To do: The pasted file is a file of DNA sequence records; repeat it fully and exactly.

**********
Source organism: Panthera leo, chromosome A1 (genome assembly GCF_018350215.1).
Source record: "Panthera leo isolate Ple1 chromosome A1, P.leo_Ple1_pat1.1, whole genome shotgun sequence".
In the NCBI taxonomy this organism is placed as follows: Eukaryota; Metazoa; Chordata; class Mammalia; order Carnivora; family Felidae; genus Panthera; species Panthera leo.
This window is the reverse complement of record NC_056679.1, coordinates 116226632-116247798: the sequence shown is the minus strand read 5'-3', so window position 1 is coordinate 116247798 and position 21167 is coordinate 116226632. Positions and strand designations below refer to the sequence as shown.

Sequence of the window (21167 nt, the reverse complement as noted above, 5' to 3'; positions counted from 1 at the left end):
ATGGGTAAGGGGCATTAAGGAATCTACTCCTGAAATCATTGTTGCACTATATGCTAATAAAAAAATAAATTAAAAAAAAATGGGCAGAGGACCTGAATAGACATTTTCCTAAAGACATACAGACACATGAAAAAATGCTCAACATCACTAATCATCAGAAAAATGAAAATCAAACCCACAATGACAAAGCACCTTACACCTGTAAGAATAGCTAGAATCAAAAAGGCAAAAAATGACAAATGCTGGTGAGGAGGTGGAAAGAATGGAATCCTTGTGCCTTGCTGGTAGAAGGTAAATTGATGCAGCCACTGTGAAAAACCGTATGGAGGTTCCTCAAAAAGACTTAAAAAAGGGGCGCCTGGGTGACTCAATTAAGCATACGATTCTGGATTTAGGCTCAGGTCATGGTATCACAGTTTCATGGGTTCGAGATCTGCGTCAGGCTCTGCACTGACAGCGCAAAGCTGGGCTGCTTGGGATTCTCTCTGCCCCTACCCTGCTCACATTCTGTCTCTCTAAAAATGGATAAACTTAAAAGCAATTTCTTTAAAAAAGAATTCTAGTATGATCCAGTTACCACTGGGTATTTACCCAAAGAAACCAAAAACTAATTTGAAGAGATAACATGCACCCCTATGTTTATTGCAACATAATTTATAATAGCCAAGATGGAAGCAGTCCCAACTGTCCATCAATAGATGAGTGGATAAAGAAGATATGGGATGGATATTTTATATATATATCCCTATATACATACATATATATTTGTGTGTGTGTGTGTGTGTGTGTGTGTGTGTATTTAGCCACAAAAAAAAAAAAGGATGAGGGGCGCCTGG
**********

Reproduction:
Source organism: Panthera leo, chromosome A1 (genome assembly GCF_018350215.1).
Source record: "Panthera leo isolate Ple1 chromosome A1, P.leo_Ple1_pat1.1, whole genome shotgun sequence".
In the NCBI taxonomy this organism is placed as follows: Eukaryota; Metazoa; Chordata; class Mammalia; order Carnivora; family Felidae; genus Panthera; species Panthera leo.
This window is the reverse complement of record NC_056679.1, coordinates 116226632-116247798: the sequence shown is the minus strand read 5'-3', so window position 1 is coordinate 116247798 and position 21167 is coordinate 116226632. Positions and strand designations below refer to the sequence as shown.

Sequence of the window (21167 nt, the reverse complement as noted above, 5' to 3'; positions counted from 1 at the left end):
ATGGGTAAGGGGCATTAAGGAATCTACTCCTGAAATCATTGTTGCACTATATGCTAATAAAAAAATAAATTAAAAAAAAATGGGCAGAGGACCTGAATAGACATTTTCCTAAAGACATACAGACACATGAAAAAATGCTCAACATCACTAATCATCAGAAAAATGAAAATCAAACCCACAATGACAAAGCACCTTACACCTGTAAGAATAGCTAGAATCAAAAAGGCAAAAAATGACAAATGCTGGTGAGGAGGTGGAAAGAATGGAATCCTTGTGCCTTGCTGGTAGAAGGTAAATTGATGCAGCCACTGTGAAAAACCGTATGGAGGTTCCTCAAAAAGACTTAAAAAAGGGGCGCCTGGGTGACTCAATTAAGCATACGATTCTGGATTTAGGCTCAGGTCATGGTATCACAGTTTCATGGGTTCGAGATCTGCGTCAGGCTCTGCACTGACAGCGCAAAGCTGGGCTGCTTGGGATTCTCTCTGCCCCTACCCTGCTCACATTCTGTCTCTCTAAAAATGGATAAACTTAAAAGCAATTTCTTTAAAAAAGAATTCTAGTATGATCCAGTTACCACTGGGTATTTACCCAAAGAAACCAAAAACTAATTTGAAGAGATAACATGCACCCCTATGTTTATTGCAACATAATTTATAATAGCCAAGATGGAAGCAGTCCCAACTGTCCATCAATAGATGAGTGGATAAAGAAGATATGGGATGGATATTTTATATATATATCCCTATATACATACATATATATTTGTGTGTGTGTGTGTGTGTGTGTGTGTGTGTATTTAGCCACAAAAAAAAAAAAGGATGAGGGGCGCCTGG